Turning away from the politics, the Xanga fundraiser, and all that serious stuff, I just wanted to share with you two pictures of Bangkok taken the past few days. This isn’t a particularly pretty city, but these two pictures do manage to capture the city’s nicer side.
Taken by visiting Singaporean friend David Chein (follow him on Instagram at davidchein), this is a view of Lumphini Park taken from the Dusit Thani Hotel. On the left side you see the Silom Skytrain line running past the headquarters of the Thai Red Cross. In the distance are the upscale hotels and offices in the Ratchadamri neighborhood. In the foreground is the statue of King Rama VI, which sits at the corner of Rama IV and Ratchadamri Roads. We have had strong winds the past few days so very little haze.
Late yesterday afternoon, I took this picture of Terminal 21, a mall, office tower, and service apartment complex located at the corner of Asoke and Sukhumvit Roads. With the setting sun behind it, the building took on a glow that looks just like a computer illustration. It was a real photo, though!
Pictures like this remind me that while Bangkok can be a bit scruffy sometimes, there is still beauty to be found.
The other day while in a Bangkok department store, I noticed this odd pairing of shops: Playboy Intimates is located adjacent to the Hello Kitty boutique. In face, about half of this floor sells lingerie and a quarter of it is the children’s toy department. I’m certainly not a prude but at the same time I have to wonder what messages are received by young children, especially girls, about self-image.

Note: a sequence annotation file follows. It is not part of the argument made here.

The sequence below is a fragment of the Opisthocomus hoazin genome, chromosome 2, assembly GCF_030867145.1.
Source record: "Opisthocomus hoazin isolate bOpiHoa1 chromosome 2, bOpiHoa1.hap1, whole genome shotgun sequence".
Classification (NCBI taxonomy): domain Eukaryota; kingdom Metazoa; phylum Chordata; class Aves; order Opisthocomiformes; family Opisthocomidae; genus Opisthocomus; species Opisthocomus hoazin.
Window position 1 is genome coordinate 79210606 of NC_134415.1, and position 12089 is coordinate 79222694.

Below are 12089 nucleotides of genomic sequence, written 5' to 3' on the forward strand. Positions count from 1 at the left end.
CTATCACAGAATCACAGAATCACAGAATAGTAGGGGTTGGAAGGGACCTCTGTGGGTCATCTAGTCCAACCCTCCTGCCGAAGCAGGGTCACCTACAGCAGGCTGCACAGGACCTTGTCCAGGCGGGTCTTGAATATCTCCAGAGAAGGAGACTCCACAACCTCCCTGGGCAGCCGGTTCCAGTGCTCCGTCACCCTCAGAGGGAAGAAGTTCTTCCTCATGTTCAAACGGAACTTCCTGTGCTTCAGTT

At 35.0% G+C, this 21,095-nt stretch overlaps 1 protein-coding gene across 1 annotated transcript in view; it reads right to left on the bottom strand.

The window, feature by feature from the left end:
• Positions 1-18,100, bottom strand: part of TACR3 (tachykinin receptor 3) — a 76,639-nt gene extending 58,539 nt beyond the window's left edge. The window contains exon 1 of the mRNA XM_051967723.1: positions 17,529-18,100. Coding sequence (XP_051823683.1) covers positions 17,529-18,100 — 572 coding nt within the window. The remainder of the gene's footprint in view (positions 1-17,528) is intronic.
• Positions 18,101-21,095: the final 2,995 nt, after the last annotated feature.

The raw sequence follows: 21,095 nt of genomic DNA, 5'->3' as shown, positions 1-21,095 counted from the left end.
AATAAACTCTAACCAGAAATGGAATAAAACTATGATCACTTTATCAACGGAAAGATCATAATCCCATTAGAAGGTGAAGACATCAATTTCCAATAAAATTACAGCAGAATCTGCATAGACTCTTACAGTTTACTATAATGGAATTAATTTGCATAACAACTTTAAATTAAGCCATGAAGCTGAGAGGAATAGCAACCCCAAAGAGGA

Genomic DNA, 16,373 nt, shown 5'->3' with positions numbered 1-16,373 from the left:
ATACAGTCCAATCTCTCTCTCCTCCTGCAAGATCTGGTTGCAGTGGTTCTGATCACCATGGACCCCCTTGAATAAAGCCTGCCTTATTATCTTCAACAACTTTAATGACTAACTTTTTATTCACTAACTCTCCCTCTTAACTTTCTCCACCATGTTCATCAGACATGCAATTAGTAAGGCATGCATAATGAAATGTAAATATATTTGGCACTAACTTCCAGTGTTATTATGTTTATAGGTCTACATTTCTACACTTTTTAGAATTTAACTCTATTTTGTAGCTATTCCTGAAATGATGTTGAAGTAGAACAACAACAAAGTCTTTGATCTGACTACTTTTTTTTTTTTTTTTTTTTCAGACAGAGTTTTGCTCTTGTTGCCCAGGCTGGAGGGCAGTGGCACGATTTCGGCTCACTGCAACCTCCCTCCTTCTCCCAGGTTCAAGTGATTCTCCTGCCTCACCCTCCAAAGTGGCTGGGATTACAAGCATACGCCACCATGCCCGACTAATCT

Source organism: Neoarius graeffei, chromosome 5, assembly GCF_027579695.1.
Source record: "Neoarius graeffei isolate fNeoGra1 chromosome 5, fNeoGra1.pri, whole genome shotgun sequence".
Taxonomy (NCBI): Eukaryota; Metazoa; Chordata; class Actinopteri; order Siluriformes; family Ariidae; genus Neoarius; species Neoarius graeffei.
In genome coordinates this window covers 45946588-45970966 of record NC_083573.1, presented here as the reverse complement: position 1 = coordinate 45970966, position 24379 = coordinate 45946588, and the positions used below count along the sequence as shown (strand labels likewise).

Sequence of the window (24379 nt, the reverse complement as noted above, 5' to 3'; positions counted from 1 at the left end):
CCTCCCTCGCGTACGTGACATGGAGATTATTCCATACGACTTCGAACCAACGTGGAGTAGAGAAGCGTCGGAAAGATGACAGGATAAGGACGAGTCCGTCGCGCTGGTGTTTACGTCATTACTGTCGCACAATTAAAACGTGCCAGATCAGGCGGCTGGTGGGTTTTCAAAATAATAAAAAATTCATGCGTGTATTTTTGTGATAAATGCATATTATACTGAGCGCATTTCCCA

In the aftermath of the May political protests and the two days of rioting and fires that followed, certain parts of the city showed the scars of this violence, despite efforts by business and civic leaders to clean up and put on a fresh face. One area in particular where these scars still showed was the shops in the eastern section of Siam Square, a popular shopping destination in the heart of Bangkok. Until just a few weeks ago – more than two months after the protests – this sign from a skin care clinic remained unreplaced.
I saw it while walking from the Siam Skytrain station and found it very evocative of the Buddhist teaching that everything is impermanent, our beauty as well as our bodies.
Just a week or so ago, I passed by again and noticed that the clinic has put a new sign up and is, it seems, back in business. In this most Buddhist of countries, you can once again test the precepts of your faith and see if beauty can be made permanent.